TGR: But if the U.S. continues to print money, doesn't it risk losing its status as the world's reserve currency?

DS: I think that's a question of when it's going to happen and not if. This is why it will lose its status: about 75% of its debt is short-term oriented, meaning two to seven years in duration. That means that if you run a deficit of $1.2 trillion a year over the next five to seven years, you're going to rack up $5–$7 trillion dollars in debt. And you're going to have to roll over about $8–$9 trillion of the current $13 trillion in net debt. That means you're going to need between $10 and $15 trillion to cover the debt. They're going to do that by printing money.

TGR: Doesn't it get to a point where they're not going to repay their debt?

DS: I think they'll repay it because they can just print money to repay it. It's not like in Argentina where you have to do a partial default because some of your debt is issued in another currency. They can just print the money and repay it. I don't think default is ever a problem.

The real risk is more in these unfunded liabilities. You're going to see what happened in Japan happen in the U.S. They're going to raise the taxes and the outlays on Social Security and then reduce the amount you receive. That is more where I see the risk rather than in defaulting on foreign debt.

TGR: So you don't believe a massive crash is imminent in the U.S. economy.

DS: I think what you're seeing today is what's going to continue; it's going to be more depressing, like Chinese water torture.

TGR: You mentioned earlier that some of the foreign markets continue to do quite well despite the economic problems in the U.S. What will the role of these emerging markets be in tomorrow's economy?

DS: I think their role is consumption. We can talk about how their per-capita GDP is much, much lower, but most of these economies do not have the huge personal or federal debt load that the U.S. has. This is where the emerging consumer is going to come from. You have 3.6 billion people in Asia as opposed to 300 million in the States. If you can generate one-twelfth of the per-person buying power of the U.S, the total dollar amount is going to be equal.

I still think the U.S. is going to play a really important role in the new global economy—global finance. That's where the U.S. can really serve; it can still be a source of capital for these markets and help these companies raise money. There's definitely a role for U.S. corporations going ahead, and obviously technology corporations—you know, Apple (NASDAQ:AAPL), Microsoft (NASDAQ:MSFT)—these are still top-tier companies. Let's face it, the iPhone is a real niche brand, and as Asians get richer, they're going to want that sort of consumer product.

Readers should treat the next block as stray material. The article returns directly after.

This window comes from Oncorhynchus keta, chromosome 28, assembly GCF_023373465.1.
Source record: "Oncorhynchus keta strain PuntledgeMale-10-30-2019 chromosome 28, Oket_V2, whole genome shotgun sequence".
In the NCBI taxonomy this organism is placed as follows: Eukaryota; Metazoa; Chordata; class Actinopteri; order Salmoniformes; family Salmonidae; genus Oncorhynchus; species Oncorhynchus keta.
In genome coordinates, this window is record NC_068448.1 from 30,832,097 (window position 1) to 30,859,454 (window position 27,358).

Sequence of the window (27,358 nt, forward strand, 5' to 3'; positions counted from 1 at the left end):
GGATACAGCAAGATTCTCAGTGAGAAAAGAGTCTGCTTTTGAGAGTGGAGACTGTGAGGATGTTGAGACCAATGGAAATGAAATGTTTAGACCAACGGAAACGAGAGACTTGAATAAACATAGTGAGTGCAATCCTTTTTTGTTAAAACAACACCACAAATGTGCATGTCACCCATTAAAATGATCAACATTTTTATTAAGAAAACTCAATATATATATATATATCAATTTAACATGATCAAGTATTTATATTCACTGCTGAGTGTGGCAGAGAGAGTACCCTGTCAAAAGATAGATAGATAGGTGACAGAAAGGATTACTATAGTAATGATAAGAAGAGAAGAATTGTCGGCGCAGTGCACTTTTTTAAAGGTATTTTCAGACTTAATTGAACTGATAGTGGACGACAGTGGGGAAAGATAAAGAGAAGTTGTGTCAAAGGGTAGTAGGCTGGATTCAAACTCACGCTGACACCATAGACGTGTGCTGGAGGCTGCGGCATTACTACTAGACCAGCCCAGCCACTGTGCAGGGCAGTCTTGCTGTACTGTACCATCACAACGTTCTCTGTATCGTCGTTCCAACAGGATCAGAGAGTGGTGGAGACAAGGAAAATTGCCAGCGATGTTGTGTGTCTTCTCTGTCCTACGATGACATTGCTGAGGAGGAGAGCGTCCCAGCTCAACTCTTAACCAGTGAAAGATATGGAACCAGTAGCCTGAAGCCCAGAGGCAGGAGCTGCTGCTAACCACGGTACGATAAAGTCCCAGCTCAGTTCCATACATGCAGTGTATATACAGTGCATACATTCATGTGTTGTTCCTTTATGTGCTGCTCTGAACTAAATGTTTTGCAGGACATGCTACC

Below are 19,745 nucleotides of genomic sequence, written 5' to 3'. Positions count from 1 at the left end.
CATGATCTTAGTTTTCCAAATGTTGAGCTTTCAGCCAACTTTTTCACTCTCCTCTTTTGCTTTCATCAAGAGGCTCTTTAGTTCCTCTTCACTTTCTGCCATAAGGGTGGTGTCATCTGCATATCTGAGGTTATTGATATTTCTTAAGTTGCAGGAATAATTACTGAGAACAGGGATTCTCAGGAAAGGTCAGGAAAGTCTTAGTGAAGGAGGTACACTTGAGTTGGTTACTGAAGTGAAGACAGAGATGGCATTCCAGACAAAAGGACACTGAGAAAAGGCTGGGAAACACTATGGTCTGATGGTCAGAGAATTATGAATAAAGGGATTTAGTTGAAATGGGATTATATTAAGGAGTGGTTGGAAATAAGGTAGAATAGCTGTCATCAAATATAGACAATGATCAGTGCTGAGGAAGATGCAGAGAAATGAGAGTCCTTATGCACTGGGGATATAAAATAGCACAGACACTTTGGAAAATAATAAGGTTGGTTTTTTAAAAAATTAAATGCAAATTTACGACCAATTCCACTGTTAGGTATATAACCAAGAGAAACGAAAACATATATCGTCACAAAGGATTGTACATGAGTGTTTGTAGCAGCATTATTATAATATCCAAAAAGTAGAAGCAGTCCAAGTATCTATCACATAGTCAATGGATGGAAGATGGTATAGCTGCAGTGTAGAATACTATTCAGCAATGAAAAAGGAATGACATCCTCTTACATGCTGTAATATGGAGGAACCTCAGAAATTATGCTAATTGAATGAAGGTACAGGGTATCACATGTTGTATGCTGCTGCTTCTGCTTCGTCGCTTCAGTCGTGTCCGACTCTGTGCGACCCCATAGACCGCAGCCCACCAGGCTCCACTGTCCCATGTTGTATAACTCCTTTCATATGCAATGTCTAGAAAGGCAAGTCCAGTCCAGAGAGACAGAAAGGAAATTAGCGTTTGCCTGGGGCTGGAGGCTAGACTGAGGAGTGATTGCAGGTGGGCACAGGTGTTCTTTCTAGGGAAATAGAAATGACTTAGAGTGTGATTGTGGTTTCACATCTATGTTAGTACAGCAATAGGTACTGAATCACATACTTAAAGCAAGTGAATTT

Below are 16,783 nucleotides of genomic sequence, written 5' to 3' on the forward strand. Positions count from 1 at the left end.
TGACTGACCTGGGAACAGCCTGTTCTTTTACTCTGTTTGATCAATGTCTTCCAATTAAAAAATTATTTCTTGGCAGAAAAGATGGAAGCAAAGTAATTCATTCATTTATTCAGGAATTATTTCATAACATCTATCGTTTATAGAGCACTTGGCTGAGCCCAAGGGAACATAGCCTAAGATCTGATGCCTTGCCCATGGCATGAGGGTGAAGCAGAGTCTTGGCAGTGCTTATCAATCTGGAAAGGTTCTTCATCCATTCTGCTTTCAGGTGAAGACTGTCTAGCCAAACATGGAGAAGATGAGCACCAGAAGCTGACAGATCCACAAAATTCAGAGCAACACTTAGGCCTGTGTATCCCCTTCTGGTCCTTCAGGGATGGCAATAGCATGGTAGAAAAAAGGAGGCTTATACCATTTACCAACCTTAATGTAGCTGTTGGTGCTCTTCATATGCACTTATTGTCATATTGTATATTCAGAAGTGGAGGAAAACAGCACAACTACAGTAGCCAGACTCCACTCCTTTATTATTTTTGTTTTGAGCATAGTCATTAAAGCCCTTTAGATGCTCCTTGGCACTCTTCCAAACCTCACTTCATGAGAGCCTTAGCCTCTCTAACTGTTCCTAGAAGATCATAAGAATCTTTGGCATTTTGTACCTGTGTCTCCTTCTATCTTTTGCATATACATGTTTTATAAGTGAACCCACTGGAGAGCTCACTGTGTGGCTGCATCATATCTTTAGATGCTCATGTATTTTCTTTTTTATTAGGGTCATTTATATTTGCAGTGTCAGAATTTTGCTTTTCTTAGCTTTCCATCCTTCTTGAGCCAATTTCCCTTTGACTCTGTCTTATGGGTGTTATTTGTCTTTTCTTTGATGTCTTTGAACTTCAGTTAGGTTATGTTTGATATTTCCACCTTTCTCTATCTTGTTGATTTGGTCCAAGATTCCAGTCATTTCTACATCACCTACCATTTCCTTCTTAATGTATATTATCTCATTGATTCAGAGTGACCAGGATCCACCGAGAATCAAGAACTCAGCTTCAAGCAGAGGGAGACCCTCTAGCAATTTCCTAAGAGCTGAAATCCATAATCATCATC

TGR: What are some companies you like with some strong emerging markets assets?

DS: I really like Petrobras (NYSE:PBR). I like oil companies that are outside of the United States because Americans have no regulation, and then a disaster happens, and then they overregulate like crazy. I think you want oil companies that have most of their properties outside of the U.S. I really like Petrobras for that reason, and the Canadian oil company Suncor Energy Inc. (NYSE:SU; TSX.V:SU), which is an indirect play on China and rising commodity prices going forward.

TGR: Do you mostly like Petrobras because it owns the big Tupi oilfield?

DS: Yes, in Tupi they have one of the largest offshore oilfield discoveries in the world. Most of their properties are either offshore Brazil, or they are in the South Pacific. Brazil and China are becoming unique partners in that Brazil is basically exporting raw materials for China, and Brazil buys some of the produced goods back from China. So, a lot of Petrobras' oil is going to be served directly to China.

TGR: And what is it about Suncor you like?

DS: It's in the Canadian oil sands. President Obama once called it "dirty oil." After what happened in the Gulf, it doesn't look so dirty anymore. It's right next to the U.S., but you're not at the whim of U.S. environmental regulations. Politically, you're very stable. When you're up in the oilfields of Canada, that's about as safe as you get.

That stock has gone nowhere for a while, and because of that there's been valuation compression. So it's become a pretty good value play as well.

TGR: What does the stagnating U.S. economy mean for gold?

DS: It means there are going to be higher gold prices because you're getting increased inflation, and gold is a hedge against that. Because the value of the dollar is going to decrease, there's going to be more consumer demand for gold in the United States.

Also, in deflation, consumers get really worried and they hoard gold. That happened in the early 1930s before they made gold illegal to own, so deflation or inflation is really positive for the gold price because people are going to try to hedge with owning gold under those circumstances.

TGR: You're not really a gold bug, but you're certainly bullish on gold.

DS: Well, one thing I really believe is that the gold bull market usually ends when the Dow-to-gold ratio—the number of ounces of gold it takes to buy one share of the Dow—goes about 1.5-to-1. That's what happened in 1932; that's what happened in 1980. Right now we're still 8-to-1, 9-to-1. There's a long way to go.

TGR: Do you have a price projection for gold?